HARTFORD – Two events in December will usher in an Extraordinary Jubilee Year of Mercy, which begins Dec. 8, the feast of the Immaculate Conception.
Responding to Pope Francis’ call to celebrate the jubilee year, Archbishop Leonard P. Blair will officiate at a special liturgy Dec. 13 at the Cathedral of St. Joseph and invite pilgrims to enter through a “Holy Door of mercy.” The event will begin at 3 p.m. with prayers and a procession through the Holy Door.
A second event on Dec. 27 will be a Jubilee of Families, coinciding with the Feast of the Holy Family.
Father Michael Ruminski, who assists at the cathedral and coordinates Year of Mercy events for the archdiocese, said one of the side doors in the cathedral’s vestibule has been sealed with aluminum plating and will serve as the Holy Door.
“The door itself is Christological,” Father Ruminski said. “It is a symbol of Christ. When the doors are opened, we are reminded of the Gospel of John [10:9], when Jesus says, ‘I am the gate. Whoever enters through me will be saved, and will come in and go out and find pasture.’”
Just as the pope opens the Holy Door in Rome to inaugurate a holy year, Archbishop Blair will open the sealed door inside St. Joseph Cathedral, he said.
The ceremonies following the procession through the door will include vespers, or evening prayers; hymns; exposition of the Blessed Sacrament; and benediction, Father Ruminski said.
All priests, deacons, religious communities and faithful of the archdiocese are invited, he said.
“We are also requesting two representatives from each parish to be there. We would like the cathedral to be standing room only,” he said.
The idea of a jubilee year stems from Mosaic law, he said. “We hear in the Mosaic law that every seventh year is a year of rest, and every seventh seventh year is to be a great jubilee. That’s where we get the concept that every 50 years there is to be a jubilee year. In Mosaic tradition, it was a year when all debts are forgiven, all slaves are released. It was a great time of rest and restitution and forgiveness in the nation of Israel,” Father Ruminski said.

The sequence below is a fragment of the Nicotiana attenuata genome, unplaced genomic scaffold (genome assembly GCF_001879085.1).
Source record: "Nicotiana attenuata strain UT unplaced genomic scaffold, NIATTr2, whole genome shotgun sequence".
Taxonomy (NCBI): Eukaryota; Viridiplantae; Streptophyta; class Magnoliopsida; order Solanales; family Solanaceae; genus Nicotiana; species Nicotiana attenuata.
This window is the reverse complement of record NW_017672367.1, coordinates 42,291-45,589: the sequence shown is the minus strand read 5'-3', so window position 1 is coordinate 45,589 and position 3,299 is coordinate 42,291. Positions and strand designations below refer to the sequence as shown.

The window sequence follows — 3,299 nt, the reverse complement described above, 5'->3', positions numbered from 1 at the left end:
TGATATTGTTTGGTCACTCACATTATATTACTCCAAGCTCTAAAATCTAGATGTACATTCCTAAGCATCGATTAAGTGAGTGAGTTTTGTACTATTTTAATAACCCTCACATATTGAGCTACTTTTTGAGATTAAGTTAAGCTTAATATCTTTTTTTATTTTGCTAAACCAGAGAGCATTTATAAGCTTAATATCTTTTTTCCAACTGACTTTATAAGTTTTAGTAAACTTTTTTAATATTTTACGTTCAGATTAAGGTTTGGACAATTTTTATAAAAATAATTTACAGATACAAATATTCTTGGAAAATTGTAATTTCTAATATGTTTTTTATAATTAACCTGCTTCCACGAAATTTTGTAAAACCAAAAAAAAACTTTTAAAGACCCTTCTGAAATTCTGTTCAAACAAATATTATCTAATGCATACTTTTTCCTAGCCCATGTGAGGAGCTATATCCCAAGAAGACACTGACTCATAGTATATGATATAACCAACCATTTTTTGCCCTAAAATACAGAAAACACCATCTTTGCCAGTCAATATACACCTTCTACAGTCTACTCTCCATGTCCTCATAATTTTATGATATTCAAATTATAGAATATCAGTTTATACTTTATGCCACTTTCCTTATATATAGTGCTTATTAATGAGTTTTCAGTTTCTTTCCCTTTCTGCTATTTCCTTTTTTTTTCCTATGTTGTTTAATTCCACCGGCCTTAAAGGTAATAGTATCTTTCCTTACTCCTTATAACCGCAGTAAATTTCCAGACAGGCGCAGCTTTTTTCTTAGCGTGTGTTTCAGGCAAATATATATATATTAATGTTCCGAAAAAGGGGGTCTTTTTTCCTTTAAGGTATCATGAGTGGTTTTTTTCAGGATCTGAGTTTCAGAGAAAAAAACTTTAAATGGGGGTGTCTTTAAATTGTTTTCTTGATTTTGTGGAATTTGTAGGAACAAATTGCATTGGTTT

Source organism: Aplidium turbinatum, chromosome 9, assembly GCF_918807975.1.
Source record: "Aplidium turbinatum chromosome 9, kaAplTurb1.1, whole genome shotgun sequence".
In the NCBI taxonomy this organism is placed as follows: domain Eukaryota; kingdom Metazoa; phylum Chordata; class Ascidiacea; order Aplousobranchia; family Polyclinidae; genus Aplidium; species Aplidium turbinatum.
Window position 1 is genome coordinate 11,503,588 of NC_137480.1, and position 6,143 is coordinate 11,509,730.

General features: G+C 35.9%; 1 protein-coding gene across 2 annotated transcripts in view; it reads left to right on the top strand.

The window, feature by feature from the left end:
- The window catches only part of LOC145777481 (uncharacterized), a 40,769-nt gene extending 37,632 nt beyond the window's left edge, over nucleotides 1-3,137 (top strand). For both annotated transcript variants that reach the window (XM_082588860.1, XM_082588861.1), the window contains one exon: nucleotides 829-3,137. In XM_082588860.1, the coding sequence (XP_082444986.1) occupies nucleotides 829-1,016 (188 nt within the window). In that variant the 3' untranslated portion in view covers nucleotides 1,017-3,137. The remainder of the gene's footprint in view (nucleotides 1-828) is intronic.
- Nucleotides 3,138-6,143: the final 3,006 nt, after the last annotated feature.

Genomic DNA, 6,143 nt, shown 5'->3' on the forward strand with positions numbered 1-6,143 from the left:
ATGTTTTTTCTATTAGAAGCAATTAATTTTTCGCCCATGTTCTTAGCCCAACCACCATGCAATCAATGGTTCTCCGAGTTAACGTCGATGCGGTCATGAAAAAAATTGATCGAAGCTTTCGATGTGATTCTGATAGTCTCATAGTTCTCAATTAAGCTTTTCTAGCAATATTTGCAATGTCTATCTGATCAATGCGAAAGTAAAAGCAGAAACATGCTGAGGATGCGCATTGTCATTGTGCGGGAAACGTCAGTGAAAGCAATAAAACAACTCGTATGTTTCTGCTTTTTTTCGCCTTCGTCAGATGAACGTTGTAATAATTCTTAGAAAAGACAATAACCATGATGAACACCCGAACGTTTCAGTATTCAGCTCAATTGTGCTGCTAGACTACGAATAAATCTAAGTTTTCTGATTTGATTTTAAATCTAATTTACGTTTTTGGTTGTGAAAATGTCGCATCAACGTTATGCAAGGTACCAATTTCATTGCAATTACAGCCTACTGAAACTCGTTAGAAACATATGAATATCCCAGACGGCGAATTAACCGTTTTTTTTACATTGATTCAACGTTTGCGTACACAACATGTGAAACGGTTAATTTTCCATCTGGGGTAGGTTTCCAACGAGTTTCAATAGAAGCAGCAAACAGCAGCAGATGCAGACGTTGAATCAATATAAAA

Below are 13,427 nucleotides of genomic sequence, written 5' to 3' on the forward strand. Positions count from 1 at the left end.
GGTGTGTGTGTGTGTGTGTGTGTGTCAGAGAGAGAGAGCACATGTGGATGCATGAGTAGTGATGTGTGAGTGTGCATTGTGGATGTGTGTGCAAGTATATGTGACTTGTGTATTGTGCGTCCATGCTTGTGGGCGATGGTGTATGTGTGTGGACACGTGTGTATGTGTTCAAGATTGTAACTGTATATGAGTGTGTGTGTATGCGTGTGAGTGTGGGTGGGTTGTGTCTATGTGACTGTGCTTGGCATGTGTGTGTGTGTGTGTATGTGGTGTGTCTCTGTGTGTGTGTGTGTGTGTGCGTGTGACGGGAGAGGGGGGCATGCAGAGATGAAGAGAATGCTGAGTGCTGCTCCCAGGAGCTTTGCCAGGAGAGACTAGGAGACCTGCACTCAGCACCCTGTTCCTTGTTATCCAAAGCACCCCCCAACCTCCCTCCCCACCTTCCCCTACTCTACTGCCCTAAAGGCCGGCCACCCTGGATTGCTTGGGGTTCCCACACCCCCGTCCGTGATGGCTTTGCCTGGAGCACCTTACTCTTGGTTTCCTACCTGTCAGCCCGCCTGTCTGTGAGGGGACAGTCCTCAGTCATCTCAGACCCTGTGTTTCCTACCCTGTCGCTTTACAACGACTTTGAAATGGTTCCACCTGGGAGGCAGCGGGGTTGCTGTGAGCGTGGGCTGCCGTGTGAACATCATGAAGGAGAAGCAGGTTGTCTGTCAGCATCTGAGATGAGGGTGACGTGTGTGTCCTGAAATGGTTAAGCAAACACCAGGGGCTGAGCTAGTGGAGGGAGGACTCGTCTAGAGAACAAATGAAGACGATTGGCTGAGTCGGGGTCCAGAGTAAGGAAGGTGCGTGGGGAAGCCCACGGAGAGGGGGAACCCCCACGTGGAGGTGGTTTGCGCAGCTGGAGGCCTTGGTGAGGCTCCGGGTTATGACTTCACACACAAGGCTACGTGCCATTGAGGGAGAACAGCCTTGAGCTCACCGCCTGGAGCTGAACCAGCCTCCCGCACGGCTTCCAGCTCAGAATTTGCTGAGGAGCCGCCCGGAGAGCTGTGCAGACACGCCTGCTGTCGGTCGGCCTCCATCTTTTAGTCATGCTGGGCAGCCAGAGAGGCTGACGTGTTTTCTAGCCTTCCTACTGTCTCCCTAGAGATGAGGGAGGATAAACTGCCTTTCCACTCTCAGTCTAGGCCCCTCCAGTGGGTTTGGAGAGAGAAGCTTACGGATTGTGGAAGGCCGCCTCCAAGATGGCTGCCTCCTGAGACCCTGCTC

In Catholicism, a jubilee year is a special time in which to receive forgiveness and reconciliation, he said.
Jubilee years now occur every 25 years in the Catholic Church, rather than every 50 years, to allow every generation to experience one. Additional, or extraordinary, jubilees of varying lengths are occasionally proclaimed by the pope, he said. Extraordinary jubilee years were proclaimed in 1933 and 1983 to mark 1,900 and 1,950 years, respectively, since Christ redeemed us on the cross, he said.
Father Ruminski said a plenary indulgence will be granted to pilgrims who enter the Holy Door at St. Joseph Cathedral during the Year of Mercy and say a prayer for the intention of Pope Francis.
On Dec. 27, the archdiocese will welcome families to the cathedral, where Archbishop Blair will celebrate Mass. It is an opportunity for every family in the archdiocese to make a special pilgrimage to St. Joseph Cathedral, their mother church, he said.
“That should be a very beautiful celebration,” he said.
During Lent, the faithful of the archdiocese will be encouraged to perform works of mercy and to contemplate God’s mercy, Father Ruminski said. “One way will be through Lenten mercy groups [at the parish level], which will be a four-week meditation on mercy,” he said. These meditations will begin on the second Sunday in Lent and end on Palm Sunday, he said.
Special events are envisioned for the second Sunday of Easter, Divine Mercy Sunday, he said. Plans are incomplete, but events may include a brief foot pilgrimage in Hartford ending at the cathedral.
During the Year of Mercy, Pope Francis will perform acts of corporal and spiritual works of mercy in Rome, and Archbishop Blair will perform similar acts here, Father Ruminski said.
Other archdiocesan agencies, including Small Christian Communities, are offering ideas for an evolving plan of action for the jubilee year. Plans will be announced when they are finalized, Father Ruminski said.
“We all do works of mercy throughout our lives,” but we are called in a special way to do so this year, he said. “We’re doing this because we have been transformed somehow by the grace in the goodness of God,” he said.
“Mercy is really not receiving what you should receive. We should receive condemnation; we should receive death; but God instead has chosen to show forgiveness,” Father Ruminski said.
The Jubilee Year of Mercy will end on Nov. 20, 2016, the feast of Christ the King.